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Concussion, which is defined as “a complex pathophysiological process affecting the brain, induced by traumatic biomechanical forces”,1,2 is a poorly characterised clinical syndrome. Prospectively validated features include loss of consciousness, amnesia, headache, blurred vision, dizziness, nausea, and attention deficit,3 although none of these phenomena is mandatory. There has been a recent increase in both awareness of and interest in sports related concussion.1,2,4,5
Trauma has also been associated with migraine. Matthews6 identified footballer’s migraine in which soccer players suffered migraine headaches after heading the ball. Typically the head injury was minor and was not associated with loss of consciousness, although confusion and impaired consciousness was more likely to be reported in children.7,8
The congruence of symptoms in migraine and concussion may lead to confusion in diagnosing the adolescent who has suffered a head injury, reportedly leading to a possible over-diagnosis of concussion and under-recognition of trauma induced migraine.9 The overlap between migraine and concussion may also reflect an increased propensity in migraineurs for concussion.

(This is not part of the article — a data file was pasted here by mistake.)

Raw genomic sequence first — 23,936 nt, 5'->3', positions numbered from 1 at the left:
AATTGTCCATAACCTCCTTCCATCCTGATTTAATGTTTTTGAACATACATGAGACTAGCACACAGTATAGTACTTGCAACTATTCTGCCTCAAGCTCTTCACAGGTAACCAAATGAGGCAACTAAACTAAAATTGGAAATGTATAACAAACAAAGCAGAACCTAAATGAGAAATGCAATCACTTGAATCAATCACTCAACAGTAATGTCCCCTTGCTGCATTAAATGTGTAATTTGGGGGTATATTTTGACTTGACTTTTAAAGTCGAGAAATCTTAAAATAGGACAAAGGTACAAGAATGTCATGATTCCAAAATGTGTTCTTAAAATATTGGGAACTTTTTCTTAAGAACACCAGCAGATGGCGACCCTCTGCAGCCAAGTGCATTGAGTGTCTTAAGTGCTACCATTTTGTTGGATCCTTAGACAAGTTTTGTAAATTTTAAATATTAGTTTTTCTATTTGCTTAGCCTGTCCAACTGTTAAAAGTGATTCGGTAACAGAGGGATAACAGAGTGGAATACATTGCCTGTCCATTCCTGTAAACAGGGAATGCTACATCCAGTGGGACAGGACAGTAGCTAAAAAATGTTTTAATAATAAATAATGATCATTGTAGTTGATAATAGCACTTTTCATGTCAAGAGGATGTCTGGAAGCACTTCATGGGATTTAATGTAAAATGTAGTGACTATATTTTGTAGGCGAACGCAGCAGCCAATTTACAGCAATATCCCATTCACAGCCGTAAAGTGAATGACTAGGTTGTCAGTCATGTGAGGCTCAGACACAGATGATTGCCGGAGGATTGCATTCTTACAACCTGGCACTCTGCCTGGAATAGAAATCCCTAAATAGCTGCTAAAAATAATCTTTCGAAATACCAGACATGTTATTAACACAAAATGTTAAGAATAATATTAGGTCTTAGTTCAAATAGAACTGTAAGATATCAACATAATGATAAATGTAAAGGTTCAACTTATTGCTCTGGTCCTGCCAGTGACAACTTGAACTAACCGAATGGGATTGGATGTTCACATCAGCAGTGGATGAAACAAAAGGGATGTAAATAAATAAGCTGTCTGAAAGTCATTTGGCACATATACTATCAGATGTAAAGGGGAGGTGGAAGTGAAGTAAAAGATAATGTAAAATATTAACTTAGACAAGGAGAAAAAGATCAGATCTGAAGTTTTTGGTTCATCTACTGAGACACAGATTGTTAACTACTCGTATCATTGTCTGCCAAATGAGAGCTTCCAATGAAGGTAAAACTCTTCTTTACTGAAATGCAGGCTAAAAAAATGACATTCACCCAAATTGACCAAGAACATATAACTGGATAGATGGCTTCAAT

This study was designed as an exploratory analysis to investigate an observed clinical association between migraine and concussion.
The Canadian Community Health Survey is a cross sectional survey that collects information on health status, healthcare utilisation, and health determinants for the Canadian population. A stratified cluster sample design is used to obtain information on Canadians aged 12 years or older living in private dwellings in the 10 provinces and the three territories, exclusive of persons living on First Nations Reserves or Crown Lands, residents of institutions, full time members of the Canadian Armed Forces, and residents of certain remote regions. Information is collected every two years.10,11
Our analysis was based on the public use microdata set of the Canadian Community Health Survey, Cycle 1.1 …
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